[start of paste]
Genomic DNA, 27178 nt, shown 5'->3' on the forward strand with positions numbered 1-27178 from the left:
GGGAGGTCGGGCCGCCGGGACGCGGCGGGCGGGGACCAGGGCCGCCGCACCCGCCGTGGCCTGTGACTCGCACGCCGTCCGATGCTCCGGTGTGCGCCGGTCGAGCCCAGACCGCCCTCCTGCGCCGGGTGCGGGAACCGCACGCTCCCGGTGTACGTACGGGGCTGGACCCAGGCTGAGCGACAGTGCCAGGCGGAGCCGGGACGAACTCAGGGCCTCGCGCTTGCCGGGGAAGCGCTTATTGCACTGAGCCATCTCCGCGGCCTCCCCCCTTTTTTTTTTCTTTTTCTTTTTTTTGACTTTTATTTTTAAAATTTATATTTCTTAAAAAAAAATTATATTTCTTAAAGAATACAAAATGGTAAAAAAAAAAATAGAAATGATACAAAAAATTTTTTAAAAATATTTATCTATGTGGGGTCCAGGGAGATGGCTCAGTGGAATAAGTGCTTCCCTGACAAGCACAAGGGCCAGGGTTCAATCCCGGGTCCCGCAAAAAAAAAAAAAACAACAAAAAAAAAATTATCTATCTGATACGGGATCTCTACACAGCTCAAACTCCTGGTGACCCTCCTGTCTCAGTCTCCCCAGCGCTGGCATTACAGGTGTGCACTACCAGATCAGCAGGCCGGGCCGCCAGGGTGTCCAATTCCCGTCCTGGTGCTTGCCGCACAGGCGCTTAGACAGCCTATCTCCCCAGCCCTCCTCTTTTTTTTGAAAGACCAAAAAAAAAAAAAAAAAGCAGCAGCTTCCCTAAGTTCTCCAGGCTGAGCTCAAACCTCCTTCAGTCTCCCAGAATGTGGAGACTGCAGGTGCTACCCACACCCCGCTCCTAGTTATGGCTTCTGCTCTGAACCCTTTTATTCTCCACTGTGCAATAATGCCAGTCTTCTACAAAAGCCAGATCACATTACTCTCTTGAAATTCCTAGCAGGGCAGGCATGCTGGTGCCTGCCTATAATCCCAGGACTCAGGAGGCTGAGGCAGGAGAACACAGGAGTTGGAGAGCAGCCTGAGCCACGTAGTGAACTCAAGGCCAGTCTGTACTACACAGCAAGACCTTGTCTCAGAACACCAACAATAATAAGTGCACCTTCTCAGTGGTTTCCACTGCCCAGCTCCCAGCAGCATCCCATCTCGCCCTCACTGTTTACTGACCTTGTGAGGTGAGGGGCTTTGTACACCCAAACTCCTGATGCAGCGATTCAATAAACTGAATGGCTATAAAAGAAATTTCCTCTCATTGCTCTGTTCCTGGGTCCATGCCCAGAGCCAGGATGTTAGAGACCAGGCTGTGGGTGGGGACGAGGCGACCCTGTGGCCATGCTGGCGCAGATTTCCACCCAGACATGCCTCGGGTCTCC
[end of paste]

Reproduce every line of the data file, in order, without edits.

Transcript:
Genomic DNA, 27178 nt, shown 5'->3' on the forward strand with positions numbered 1-27178 from the left:
GGGAGGTCGGGCCGCCGGGACGCGGCGGGCGGGGACCAGGGCCGCCGCACCCGCCGTGGCCTGTGACTCGCACGCCGTCCGATGCTCCGGTGTGCGCCGGTCGAGCCCAGACCGCCCTCCTGCGCCGGGTGCGGGAACCGCACGCTCCCGGTGTACGTACGGGGCTGGACCCAGGCTGAGCGACAGTGCCAGGCGGAGCCGGGACGAACTCAGGGCCTCGCGCTTGCCGGGGAAGCGCTTATTGCACTGAGCCATCTCCGCGGCCTCCCCCCTTTTTTTTTTCTTTTTCTTTTTTTTGACTTTTATTTTTAAAATTTATATTTCTTAAAAAAAAATTATATTTCTTAAAGAATACAAAATGGTAAAAAAAAAAATAGAAATGATACAAAAAATTTTTTAAAAATATTTATCTATGTGGGGTCCAGGGAGATGGCTCAGTGGAATAAGTGCTTCCCTGACAAGCACAAGGGCCAGGGTTCAATCCCGGGTCCCGCAAAAAAAAAAAAAACAACAAAAAAAAAATTATCTATCTGATACGGGATCTCTACACAGCTCAAACTCCTGGTGACCCTCCTGTCTCAGTCTCCCCAGCGCTGGCATTACAGGTGTGCACTACCAGATCAGCAGGCCGGGCCGCCAGGGTGTCCAATTCCCGTCCTGGTGCTTGCCGCACAGGCGCTTAGACAGCCTATCTCCCCAGCCCTCCTCTTTTTTTTGAAAGACCAAAAAAAAAAAAAAAAAGCAGCAGCTTCCCTAAGTTCTCCAGGCTGAGCTCAAACCTCCTTCAGTCTCCCAGAATGTGGAGACTGCAGGTGCTACCCACACCCCGCTCCTAGTTATGGCTTCTGCTCTGAACCCTTTTATTCTCCACTGTGCAATAATGCCAGTCTTCTACAAAAGCCAGATCACATTACTCTCTTGAAATTCCTAGCAGGGCAGGCATGCTGGTGCCTGCCTATAATCCCAGGACTCAGGAGGCTGAGGCAGGAGAACACAGGAGTTGGAGAGCAGCCTGAGCCACGTAGTGAACTCAAGGCCAGTCTGTACTACACAGCAAGACCTTGTCTCAGAACACCAACAATAATAAGTGCACCTTCTCAGTGGTTTCCACTGCCCAGCTCCCAGCAGCATCCCATCTCGCCCTCACTGTTTACTGACCTTGTGAGGTGAGGGGCTTTGTACACCCAAACTCCTGATGCAGCGATTCAATAAACTGAATGGCTATAAAAGAAATTTCCTCTCATTGCTCTGTTCCTGGGTCCATGCCCAGAGCCAGGATGTTAGAGACCAGGCTGTGGGTGGGGACGAGGCGACCCTGTGGCCATGCTGGCGCAGATTTCCACCCAGACATGCCTCGGGTCTCC